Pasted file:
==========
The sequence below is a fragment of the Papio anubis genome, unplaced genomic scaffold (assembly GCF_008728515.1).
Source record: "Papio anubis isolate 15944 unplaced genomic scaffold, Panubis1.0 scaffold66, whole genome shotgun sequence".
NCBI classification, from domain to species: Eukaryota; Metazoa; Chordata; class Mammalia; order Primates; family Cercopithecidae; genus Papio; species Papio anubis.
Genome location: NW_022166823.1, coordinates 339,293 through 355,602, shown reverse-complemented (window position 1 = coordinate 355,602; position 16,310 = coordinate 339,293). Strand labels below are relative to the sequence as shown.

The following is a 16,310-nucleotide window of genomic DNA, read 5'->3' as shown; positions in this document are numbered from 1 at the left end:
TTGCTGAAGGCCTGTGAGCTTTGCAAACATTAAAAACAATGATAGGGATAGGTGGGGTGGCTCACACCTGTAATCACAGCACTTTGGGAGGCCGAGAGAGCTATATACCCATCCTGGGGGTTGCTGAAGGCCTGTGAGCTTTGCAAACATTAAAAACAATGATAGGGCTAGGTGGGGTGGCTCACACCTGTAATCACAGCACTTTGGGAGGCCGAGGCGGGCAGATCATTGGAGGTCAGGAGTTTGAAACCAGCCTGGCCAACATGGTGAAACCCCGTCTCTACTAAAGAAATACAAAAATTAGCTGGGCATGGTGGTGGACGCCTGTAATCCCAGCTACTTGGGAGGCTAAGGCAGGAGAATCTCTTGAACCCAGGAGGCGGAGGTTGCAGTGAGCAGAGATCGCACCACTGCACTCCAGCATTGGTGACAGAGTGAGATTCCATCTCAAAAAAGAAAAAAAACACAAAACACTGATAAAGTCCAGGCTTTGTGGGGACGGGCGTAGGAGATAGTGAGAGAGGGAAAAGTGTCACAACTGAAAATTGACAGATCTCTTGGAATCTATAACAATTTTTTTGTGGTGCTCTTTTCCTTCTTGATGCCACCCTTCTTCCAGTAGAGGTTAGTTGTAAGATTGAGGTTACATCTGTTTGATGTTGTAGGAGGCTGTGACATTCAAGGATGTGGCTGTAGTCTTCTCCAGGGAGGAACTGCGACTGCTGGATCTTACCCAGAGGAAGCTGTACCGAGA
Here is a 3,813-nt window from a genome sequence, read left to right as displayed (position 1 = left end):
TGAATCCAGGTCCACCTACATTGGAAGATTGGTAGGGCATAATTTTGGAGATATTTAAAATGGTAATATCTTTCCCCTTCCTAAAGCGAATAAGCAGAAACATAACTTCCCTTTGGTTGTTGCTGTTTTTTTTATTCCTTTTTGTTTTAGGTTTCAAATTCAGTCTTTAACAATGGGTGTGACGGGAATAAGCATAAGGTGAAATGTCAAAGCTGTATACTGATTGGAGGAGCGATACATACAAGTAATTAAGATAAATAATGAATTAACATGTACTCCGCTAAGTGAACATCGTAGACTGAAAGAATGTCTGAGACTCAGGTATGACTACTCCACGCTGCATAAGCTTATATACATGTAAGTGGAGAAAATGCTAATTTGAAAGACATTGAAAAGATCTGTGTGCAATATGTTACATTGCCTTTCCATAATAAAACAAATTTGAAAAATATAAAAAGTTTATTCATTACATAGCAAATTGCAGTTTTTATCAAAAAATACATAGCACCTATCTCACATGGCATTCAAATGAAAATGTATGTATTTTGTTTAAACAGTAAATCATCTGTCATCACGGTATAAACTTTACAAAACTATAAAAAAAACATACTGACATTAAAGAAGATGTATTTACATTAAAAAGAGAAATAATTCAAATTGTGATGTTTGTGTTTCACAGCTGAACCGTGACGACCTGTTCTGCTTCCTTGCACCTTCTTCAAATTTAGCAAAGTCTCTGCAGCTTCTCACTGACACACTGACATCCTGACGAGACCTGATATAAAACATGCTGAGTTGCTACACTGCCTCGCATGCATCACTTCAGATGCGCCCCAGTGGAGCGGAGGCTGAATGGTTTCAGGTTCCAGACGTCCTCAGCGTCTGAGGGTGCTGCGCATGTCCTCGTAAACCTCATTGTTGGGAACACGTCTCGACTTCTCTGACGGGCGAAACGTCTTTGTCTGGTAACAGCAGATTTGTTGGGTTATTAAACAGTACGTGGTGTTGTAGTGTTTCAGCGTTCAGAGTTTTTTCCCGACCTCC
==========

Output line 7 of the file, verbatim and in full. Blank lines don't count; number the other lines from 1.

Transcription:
Here is a 3,813-nt window from a genome sequence, read left to right as displayed (position 1 = left end):